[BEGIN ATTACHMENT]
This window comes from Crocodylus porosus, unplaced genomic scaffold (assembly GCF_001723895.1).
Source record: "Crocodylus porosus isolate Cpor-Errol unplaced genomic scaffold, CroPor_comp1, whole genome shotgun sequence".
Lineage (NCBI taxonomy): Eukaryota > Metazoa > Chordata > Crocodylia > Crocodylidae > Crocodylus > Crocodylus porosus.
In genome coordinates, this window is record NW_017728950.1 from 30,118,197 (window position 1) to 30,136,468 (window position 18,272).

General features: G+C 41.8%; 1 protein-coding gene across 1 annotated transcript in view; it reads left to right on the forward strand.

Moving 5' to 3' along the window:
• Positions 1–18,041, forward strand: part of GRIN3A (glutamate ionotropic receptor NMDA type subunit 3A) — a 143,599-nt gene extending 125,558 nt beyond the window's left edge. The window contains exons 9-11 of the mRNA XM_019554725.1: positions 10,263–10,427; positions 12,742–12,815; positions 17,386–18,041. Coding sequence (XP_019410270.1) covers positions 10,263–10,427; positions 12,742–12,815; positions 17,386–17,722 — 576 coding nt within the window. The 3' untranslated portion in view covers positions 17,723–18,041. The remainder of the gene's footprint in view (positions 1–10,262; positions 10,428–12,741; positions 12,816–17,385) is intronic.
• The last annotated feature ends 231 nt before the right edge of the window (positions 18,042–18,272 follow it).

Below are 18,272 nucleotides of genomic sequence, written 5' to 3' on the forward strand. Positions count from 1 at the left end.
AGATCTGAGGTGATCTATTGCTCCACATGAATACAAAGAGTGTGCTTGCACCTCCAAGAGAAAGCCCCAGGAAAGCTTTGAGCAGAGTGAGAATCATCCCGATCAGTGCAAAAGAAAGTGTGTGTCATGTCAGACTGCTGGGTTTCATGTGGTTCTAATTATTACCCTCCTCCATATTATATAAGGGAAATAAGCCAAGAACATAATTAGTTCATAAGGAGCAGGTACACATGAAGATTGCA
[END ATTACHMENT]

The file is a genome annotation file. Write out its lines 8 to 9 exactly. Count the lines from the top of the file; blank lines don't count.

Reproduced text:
• The last annotated feature ends 231 nt before the right edge of the window (positions 18,042–18,272 follow it).

Below are 18,272 nucleotides of genomic sequence, written 5' to 3' on the forward strand. Positions count from 1 at the left end.